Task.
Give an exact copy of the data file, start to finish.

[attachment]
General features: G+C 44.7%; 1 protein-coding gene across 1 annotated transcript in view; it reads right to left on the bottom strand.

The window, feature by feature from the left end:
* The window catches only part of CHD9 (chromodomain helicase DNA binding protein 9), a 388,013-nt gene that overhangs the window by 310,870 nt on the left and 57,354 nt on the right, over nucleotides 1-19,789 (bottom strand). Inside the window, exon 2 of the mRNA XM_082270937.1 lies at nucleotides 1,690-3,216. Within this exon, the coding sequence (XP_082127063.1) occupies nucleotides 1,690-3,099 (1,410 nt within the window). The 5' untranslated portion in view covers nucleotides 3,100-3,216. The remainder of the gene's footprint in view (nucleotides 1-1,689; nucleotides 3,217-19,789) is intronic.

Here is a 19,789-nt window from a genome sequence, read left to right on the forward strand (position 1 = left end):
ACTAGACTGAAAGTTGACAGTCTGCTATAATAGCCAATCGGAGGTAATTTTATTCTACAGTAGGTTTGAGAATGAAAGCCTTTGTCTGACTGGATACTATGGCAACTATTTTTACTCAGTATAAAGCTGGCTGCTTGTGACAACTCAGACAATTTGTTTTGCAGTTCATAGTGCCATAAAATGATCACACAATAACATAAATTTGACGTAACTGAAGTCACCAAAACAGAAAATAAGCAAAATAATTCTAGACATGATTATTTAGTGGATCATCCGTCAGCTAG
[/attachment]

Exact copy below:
General features: G+C 44.7%; 1 protein-coding gene across 1 annotated transcript in view; it reads right to left on the bottom strand.

The window, feature by feature from the left end:
* The window catches only part of CHD9 (chromodomain helicase DNA binding protein 9), a 388,013-nt gene that overhangs the window by 310,870 nt on the left and 57,354 nt on the right, over nucleotides 1-19,789 (bottom strand). Inside the window, exon 2 of the mRNA XM_082270937.1 lies at nucleotides 1,690-3,216. Within this exon, the coding sequence (XP_082127063.1) occupies nucleotides 1,690-3,099 (1,410 nt within the window). The 5' untranslated portion in view covers nucleotides 3,100-3,216. The remainder of the gene's footprint in view (nucleotides 1-1,689; nucleotides 3,217-19,789) is intronic.

Here is a 19,789-nt window from a genome sequence, read left to right on the forward strand (position 1 = left end):
ACTAGACTGAAAGTTGACAGTCTGCTATAATAGCCAATCGGAGGTAATTTTATTCTACAGTAGGTTTGAGAATGAAAGCCTTTGTCTGACTGGATACTATGGCAACTATTTTTACTCAGTATAAAGCTGGCTGCTTGTGACAACTCAGACAATTTGTTTTGCAGTTCATAGTGCCATAAAATGATCACACAATAACATAAATTTGACGTAACTGAAGTCACCAAAACAGAAAATAAGCAAAATAATTCTAGACATGATTATTTAGTGGATCATCCGTCAGCTAG